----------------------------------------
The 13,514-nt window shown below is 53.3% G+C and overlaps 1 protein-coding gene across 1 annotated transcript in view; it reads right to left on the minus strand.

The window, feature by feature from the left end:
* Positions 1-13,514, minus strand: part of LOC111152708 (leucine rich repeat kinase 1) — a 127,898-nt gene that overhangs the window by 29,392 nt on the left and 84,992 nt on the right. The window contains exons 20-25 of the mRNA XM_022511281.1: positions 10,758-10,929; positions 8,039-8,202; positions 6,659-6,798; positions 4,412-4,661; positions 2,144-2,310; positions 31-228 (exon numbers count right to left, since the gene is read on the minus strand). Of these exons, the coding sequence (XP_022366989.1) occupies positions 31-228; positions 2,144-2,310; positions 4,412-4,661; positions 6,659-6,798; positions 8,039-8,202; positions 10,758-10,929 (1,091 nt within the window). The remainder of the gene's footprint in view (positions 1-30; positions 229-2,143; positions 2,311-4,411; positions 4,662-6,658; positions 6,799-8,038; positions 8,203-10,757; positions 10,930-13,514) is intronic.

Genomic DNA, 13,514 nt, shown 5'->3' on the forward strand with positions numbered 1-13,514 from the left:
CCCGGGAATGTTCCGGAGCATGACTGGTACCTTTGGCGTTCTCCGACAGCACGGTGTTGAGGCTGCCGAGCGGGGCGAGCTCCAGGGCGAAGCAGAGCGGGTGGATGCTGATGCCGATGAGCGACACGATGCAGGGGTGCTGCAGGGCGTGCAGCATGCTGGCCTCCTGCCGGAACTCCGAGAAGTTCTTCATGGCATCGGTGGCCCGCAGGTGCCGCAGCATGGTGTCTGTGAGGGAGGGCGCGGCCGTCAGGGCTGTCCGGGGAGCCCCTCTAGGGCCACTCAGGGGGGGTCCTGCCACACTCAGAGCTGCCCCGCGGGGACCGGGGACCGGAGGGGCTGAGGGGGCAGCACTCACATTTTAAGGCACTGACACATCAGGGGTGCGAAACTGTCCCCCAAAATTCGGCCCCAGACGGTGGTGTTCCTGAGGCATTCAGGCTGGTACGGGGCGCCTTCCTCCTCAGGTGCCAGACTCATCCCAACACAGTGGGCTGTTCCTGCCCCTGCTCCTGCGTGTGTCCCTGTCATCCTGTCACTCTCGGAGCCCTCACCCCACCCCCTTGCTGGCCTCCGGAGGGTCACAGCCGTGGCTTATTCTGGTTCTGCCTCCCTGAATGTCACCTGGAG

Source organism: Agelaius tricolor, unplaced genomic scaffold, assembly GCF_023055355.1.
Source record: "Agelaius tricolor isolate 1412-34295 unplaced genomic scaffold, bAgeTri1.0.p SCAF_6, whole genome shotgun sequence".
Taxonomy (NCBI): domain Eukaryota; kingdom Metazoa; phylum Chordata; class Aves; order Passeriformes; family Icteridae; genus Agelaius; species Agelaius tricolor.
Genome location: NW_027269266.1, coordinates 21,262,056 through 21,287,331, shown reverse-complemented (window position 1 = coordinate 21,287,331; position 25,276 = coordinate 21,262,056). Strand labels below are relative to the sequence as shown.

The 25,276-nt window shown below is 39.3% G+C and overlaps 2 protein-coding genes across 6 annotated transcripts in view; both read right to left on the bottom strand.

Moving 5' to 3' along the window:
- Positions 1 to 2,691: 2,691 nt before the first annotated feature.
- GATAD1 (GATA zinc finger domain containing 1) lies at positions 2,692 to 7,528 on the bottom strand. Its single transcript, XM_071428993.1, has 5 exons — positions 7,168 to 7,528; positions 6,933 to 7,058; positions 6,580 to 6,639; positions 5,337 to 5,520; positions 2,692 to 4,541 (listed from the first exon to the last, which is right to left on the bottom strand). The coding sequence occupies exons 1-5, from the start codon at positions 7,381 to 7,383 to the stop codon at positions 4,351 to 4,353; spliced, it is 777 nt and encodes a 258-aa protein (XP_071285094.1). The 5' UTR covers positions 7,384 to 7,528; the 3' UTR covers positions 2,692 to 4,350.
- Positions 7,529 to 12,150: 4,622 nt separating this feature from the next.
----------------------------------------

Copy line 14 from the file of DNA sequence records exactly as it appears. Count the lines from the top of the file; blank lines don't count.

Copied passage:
- Positions 7,529 to 12,150: 4,622 nt separating this feature from the next.